A Man of Two Faces: A Memoir, A History, A Memorial
by Viet Thanh Nguyen (Author)
LONGLISTED FOR THE NATIONAL BOOK AWARD
The highly original, blistering, and unconventional memoir by the Pulitzer Prize-winning author of The Sympathizer, which has now sold over one million copies worldwide
With insight, humor, formal invention, and lyricism, in A Man of Two Faces Viet Thanh Nguyen rewinds the film of his own life. He expands the genre of personal memoir by acknowledging larger stories of refugeehood, colonization, and ideas about Vietnam and America, writing with his trademark sardonic wit and incisive analysis, as well as a deep emotional openness about his life as a father and a son.
At the age of four, Nguyen and his family are forced to flee his hometown of Ban Mê Thuột and come to the USA as refugees. After being removed from his brother and parents and homed with a family on his own, Nguyen is later allowed to resettle into his own family in suburban San José. But there is violence hidden behind the sunny façade of what he calls AMERICATM.
One Christmas Eve, when Nguyen is nine, while watching cartoons at home, he learns that his parents have been shot while working at their grocery store, the SàiGòn Mới, a place where he sometimes helps price tins of fruit with a sticker gun.
Years later, as a teenager, the blood-stirring drama of the films of the Vietnam War such as Apocalypse Now throw Nguyen into an existential crisis: how can he be both American and Vietnamese, both the killer and the person being killed? When he learns about an adopted sister who has stayed back in Vietnam, and ultimately visits her, he grows to understand just how much his parents have left behind. And as his parents age, he worries increasingly about their comfort and care, and realizes that some of their older wounds are reopening.
Profound in its emotions and brilliant in its thinking about cultural power, A Man of Two Faces explores the necessity of both forgetting and of memory, the promises America so readily makes and breaks, and the exceptional life story of one of the most original and important writers working today.
“Beautifully written and meaty . . . I had that kid-like feeling of being inside the book.”—Claire Messud, Boston Globe, on The Sympathizer
“Thrilling in its virtuosity, as in its masterly exploitation of the espionage-thriller genre . . . The book’s (unnamed) narrator speaks in an audaciously postmodernist voice, echoing not only Vladimir Nabokov and Ralph Ellison but the Dostoyevsky of Notes from the Underground.”—Joyce Carol Oates, New Yorker, on The Sympathizer
“Gleaming and uproarious, a dark comedy of confession filled with charlatans, delusionists and shameless opportunists . . . The Sympathizer, like Graham Greene’s The Quiet American, examines American intentions, often mixed with hubris, benevolence and ineptitude, that lead the country into conflict.”—Jeffrey Fleishman, Los Angeles Times, on The Sympathizer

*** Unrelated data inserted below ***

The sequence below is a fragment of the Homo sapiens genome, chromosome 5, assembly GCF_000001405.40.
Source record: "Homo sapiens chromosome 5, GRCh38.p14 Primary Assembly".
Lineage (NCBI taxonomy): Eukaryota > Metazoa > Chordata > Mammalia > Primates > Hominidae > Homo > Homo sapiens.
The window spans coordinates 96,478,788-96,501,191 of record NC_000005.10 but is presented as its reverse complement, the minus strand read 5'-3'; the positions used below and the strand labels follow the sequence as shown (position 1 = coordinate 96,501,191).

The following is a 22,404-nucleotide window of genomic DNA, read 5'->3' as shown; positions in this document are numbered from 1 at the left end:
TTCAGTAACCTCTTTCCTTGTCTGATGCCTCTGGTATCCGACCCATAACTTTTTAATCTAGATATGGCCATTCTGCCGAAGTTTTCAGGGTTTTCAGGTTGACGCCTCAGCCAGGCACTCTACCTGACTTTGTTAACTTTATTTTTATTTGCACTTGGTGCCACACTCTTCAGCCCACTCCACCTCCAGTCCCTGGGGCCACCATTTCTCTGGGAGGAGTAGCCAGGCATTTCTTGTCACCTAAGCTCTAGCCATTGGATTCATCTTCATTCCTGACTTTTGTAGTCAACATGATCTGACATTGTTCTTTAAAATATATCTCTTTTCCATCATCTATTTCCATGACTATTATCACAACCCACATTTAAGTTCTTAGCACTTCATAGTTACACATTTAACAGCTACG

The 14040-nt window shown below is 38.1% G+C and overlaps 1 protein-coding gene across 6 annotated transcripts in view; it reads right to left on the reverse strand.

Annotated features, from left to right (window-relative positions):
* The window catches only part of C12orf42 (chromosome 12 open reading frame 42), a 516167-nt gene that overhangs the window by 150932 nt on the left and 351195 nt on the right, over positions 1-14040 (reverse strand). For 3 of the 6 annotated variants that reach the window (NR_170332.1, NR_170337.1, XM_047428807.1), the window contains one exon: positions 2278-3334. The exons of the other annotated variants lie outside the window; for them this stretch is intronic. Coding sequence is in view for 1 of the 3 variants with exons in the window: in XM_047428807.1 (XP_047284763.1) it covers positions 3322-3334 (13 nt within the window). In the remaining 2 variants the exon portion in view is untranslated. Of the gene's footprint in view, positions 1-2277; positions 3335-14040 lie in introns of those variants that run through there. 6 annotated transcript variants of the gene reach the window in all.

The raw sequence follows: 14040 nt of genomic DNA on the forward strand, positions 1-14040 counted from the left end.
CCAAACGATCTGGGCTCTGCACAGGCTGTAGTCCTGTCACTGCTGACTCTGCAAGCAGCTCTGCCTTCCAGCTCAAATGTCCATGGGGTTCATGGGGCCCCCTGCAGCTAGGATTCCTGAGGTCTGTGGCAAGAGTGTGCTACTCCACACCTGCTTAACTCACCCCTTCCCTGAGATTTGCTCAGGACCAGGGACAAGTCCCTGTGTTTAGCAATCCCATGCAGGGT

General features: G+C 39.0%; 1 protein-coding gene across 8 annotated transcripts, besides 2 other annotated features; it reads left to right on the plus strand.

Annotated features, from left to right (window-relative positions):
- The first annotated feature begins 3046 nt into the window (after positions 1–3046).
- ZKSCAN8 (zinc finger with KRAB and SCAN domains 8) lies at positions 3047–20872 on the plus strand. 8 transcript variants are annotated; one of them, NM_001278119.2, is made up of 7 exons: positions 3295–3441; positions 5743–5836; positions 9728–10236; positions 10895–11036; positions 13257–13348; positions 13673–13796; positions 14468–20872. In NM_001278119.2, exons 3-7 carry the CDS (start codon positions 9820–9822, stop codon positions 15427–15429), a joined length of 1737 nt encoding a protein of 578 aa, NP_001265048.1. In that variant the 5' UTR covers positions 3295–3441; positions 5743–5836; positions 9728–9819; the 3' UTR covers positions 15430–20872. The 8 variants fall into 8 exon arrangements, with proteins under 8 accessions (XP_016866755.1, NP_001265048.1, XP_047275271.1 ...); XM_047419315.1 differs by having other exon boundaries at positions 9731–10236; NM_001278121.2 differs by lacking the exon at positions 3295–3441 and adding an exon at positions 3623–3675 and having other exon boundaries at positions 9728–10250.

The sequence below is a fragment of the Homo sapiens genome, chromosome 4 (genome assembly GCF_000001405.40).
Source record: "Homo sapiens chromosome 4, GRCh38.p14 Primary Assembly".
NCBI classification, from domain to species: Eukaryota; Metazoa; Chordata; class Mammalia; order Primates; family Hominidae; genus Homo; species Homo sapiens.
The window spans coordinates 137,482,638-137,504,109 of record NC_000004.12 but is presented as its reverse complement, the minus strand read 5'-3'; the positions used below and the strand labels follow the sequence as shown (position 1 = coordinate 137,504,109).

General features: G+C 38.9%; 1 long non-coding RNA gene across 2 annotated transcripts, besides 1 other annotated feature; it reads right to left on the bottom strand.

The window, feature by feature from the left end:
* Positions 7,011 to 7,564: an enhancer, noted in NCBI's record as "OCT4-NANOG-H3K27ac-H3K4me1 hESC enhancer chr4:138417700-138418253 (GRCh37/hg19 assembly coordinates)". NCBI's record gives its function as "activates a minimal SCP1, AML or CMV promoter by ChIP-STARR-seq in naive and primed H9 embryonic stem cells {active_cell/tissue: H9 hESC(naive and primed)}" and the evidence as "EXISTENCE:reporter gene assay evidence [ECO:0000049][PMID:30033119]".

“Dazzling . . . A fascinating exploration of personal identity, cultural identity, and what it means to sympathize with two sides at once.”—John Powers, Fresh Air, NPR, “Books I Wish I’d Reviewed,” on The Sympathizer
“As a writer, [Nguyen] brings every conceivable gift―wisdom, wit, compassion, curiosity―to the impossible yet crucial work of arriving at what he calls ‘a just memory’ of this war.”―Kate Tuttle, Los Angeles Times, on Nothing Ever Dies
“Pulitzer Prize winner Viet Thanh Nguyen returns with a deeply personal and political memoir that uses the defining moments of his own life to explore his conflicted relationship with America . . . A witty and scathing look at what it means to be a refugee, an immigrant, and an American in a world that doesn’t see you as you see yourself.”—TIME
“Collage may be an apt word to describe this genre-bending memoir from Pulitzer Prize winner and MacArthur fellow Viet Thanh Nguyen. Weaving together forms that include exquisite prose, verse and photographs, this masterful memoir follows the author and his family from their home country of Vietnam as they resettle in San Jose, including explosive revelations about family, memory and loss.”—Hannah Bae, Datebook
“In this memoir, Nguyen wrestles with his own family’s experience moving from Vietnam to California, violence and racism, and the burning question that so many face: who am I? Teeming with broader stories of immigration and cultural clashes, Nguyen once again offers a thrillingly nuanced portrait of the allegiances, complexities, and aims that guide a single life.”—Al Woodworth, Amazon Book Review
“Nguyen explores ‘the thin border between / history and memory’ in this many-faceted, stylistically complex, eviscerating, and tender montage of memoir, facts, dissent, and clarification . . . A uniquely intricate, clarion, and far-reaching inquiry into what we disparage and what we value, asserting the bedrock necessity of history, story, and remembrance . . . Nguyen’s unflinching blend of memoir and social critique will garner avid attention.”—Donna Seaman, Booklist (starred review)
“Nguyen blazes a nonlinear, literary way through the histories of Vietnam and the US, his parents’ arduous lives in each and his own struggles to find his voice as citizen, son and writer.”—BookPage(starred review)
“A kaleidoscopic memoir . . . Deeply personal and intensely political . . . If the author’s criticism is understandably scathing, there is also a mischievous sense of humor . . . Nguyen indisputably captures the workings of a quicksilver and penetrating mind . . . Lyrical and biting, by one of our leading writers.”—Kirkus Reviews
Categories : Biographies & Memoirs of Asian & Asian American
ASIN : B0C15HPGRF
Publisher : Grove Press (October 3, 2023)
Publication date : October 3, 2023
Language : English
File size : EPUB, 2.16 MB
Text-to-Speech : Enabled
Screen Reader : Supported
Print length : 341 pages